Women’s History Through Art and Dance: 5 Ways to Celebrate and Express Creativity

Disclaimer: The U.S. Department of Education does not mandate or prescribe particular curricula or lesson plans. This information is provided for the visitor’s convenience and is included here as an example of the many resources that parents and educators may find helpful and use at their option. See the full FREE disclaimer.

March is Women’s History Month and Youth Art Month. In March, or any time of year, celebrate women’s contributions to the arts with some hands-on activities for kids – girls and boys. Learn, reflect and create!

1. Study women’s perspectives at an art museum or gallery: Tour the galleries of an art museum this month – in person or online –and focus on the works of women artists. Check out the National Museum of Women in the Arts website. Ask your kids what subjects, themes and ideas the women artists expressed in their work. Call or check the museum’s website in advance  of your visit to see if there are any special Women’s History Month events, activities or exhibits. For more advanced students of art history, encourage them to learn more about the artists and the other women artists who influenced them. What threads of tradition, influence and community can they trace between the works of women artists over time in art history?

portrait of Amelia Earhart

Amelia Earhart

2. Recreate portraits of bold, noteworthy women: Browse photographs or painted portraits of famous women who made history – like women’s rights leader Elizabeth Cady Stanton, aviator Amelia Earhart, artist Frida Kahlo, singer Marian Anderson, activist Rosa Parks or architect Maya Lin. Get creative about your re-creation! Have your boys or girls of any age paint or draw their own versions of the portrait. Recreate a photograph with your girls dressed up and posing as the famous woman. If you’re recreating an older photograph, and you or your kids are handy with free or included camera apps or image software, use settings and filters to give your new image the color tones of the original image.

 

3. Make your own quilt block inspired by quilts and women’s textile arts: Does your family have any heirloom quilts or other handmade textile treasures? Did you know that art and history museums display quilts made by individual artists and communities of quilters? Learn more about the heritage of American quilts with the National Quilt Collection, the common thread of quilt grids on the National Museum of Women in the Arts blog, and more with resources on quilts in FREE. With younger children, make a quilt-like or patchwork collage with fabric scraps or colorful papers on foam board or cardboard. If your kids are a little older and interested, see if there’s an opportunity to learn how to sew and quilt from a family member – even you if you know how – or a friend, or through an arts program at your school or community center. Quilting is a great way to apply mathematics skills, too – measuring, graphing designs, calculating fractional parts of a whole square and drawing geometric shapes. Search in FREE for math activities based on quilts.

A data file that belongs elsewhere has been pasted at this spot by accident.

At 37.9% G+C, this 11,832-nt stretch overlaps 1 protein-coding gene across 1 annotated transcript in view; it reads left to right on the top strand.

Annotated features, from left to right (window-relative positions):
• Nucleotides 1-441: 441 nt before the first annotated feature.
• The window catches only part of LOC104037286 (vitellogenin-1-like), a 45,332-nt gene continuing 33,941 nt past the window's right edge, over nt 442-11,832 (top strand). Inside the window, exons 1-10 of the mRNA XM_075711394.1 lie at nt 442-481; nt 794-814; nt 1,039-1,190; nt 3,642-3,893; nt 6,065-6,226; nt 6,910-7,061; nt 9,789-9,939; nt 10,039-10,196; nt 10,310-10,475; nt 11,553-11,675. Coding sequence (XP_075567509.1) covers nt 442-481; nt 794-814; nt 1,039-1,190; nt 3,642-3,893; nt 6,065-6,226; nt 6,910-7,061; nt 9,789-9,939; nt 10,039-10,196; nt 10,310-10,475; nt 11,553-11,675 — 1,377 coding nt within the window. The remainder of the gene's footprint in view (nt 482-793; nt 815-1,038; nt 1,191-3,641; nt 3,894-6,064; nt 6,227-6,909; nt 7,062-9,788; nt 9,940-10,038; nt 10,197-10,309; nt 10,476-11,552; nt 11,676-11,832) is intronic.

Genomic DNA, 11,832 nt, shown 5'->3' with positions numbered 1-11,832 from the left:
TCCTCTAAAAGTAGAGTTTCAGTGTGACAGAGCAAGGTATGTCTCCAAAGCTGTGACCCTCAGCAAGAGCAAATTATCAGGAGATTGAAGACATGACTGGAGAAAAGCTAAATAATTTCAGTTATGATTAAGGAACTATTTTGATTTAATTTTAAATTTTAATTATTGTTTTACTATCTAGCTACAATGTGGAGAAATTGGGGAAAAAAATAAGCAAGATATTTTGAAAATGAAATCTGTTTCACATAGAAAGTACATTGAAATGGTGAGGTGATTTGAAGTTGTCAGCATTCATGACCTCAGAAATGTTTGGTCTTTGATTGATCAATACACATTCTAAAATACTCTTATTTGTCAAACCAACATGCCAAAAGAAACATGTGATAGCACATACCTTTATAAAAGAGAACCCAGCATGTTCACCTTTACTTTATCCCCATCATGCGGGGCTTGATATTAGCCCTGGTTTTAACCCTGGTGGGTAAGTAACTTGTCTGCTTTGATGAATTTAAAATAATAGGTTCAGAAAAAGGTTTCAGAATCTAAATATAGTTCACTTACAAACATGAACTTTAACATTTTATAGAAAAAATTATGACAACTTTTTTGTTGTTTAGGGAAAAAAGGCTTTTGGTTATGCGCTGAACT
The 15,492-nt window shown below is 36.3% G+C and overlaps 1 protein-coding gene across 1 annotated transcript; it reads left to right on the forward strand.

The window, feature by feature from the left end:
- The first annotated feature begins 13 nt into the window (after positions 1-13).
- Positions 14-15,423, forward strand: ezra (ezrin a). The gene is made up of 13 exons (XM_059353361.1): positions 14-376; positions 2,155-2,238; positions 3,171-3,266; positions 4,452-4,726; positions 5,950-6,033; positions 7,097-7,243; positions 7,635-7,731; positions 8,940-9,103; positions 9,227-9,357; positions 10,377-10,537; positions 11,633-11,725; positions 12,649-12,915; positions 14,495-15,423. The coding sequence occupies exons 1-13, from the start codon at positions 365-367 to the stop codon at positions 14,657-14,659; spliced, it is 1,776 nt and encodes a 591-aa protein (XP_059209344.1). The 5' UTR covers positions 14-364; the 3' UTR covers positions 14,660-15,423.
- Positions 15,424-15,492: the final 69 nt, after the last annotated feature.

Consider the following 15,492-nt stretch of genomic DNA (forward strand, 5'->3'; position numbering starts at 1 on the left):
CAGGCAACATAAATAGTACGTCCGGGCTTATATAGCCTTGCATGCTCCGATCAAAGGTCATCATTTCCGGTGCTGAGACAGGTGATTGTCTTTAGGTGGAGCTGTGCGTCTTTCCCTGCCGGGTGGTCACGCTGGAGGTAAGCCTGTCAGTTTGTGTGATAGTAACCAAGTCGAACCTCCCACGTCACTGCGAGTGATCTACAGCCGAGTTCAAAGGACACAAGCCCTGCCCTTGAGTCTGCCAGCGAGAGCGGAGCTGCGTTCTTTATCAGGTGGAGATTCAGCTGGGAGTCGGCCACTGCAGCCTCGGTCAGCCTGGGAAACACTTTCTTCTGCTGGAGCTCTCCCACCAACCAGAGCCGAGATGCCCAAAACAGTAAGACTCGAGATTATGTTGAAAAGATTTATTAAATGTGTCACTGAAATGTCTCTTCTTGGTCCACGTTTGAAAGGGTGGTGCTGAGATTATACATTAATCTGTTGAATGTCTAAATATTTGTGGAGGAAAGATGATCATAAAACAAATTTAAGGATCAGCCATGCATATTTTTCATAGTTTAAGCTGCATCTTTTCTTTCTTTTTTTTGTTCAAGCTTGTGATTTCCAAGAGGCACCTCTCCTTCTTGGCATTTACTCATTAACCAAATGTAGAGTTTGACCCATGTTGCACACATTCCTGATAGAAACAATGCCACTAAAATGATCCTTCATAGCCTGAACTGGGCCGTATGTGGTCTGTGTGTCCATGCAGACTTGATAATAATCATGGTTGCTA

colorful quilt with triangles

Detail of Anna Williams, Quilt, 1995

4. Explore and express yourself with modern dance: Learn more about the mother of modern dance, Martha Graham, with A Dancer’s Journal activity from the Kennedy Center’s ArtsEdge and the Library of Congress’s Martha Graham Collection. Search online for videos of dance performances, too, for inspiration. Then get moving and encourage your kids to choreograph and perform their own modern dance.

painting of Queen Zenobia and her soldiers

Queen Zenobia Addressing Her Soldiers, 1725/1730

5. Write some historical fiction in the voice of a heroine from a portrait: Research, reflect and daydream a little about a heroine you find in a work of art. Imagine you are in her shoes. Younger children could write and illustrate an original, simple picture book. Older children could write fictional diary entries, and teens could create a Facebook or Twitter profile and status updates or tweets for Queen Zenobia of Palmyra or another woman depicted in art with ideas from the National Gallery of Art time travel children’s videos.

 

 

These are just a few of the many ways to celebrate great women artists and artists’ depictions of courageous, bold women in history. From their artistic legacies, spark some creativity and hands-on fun in various art media and genres. Bring out the artists in your kids!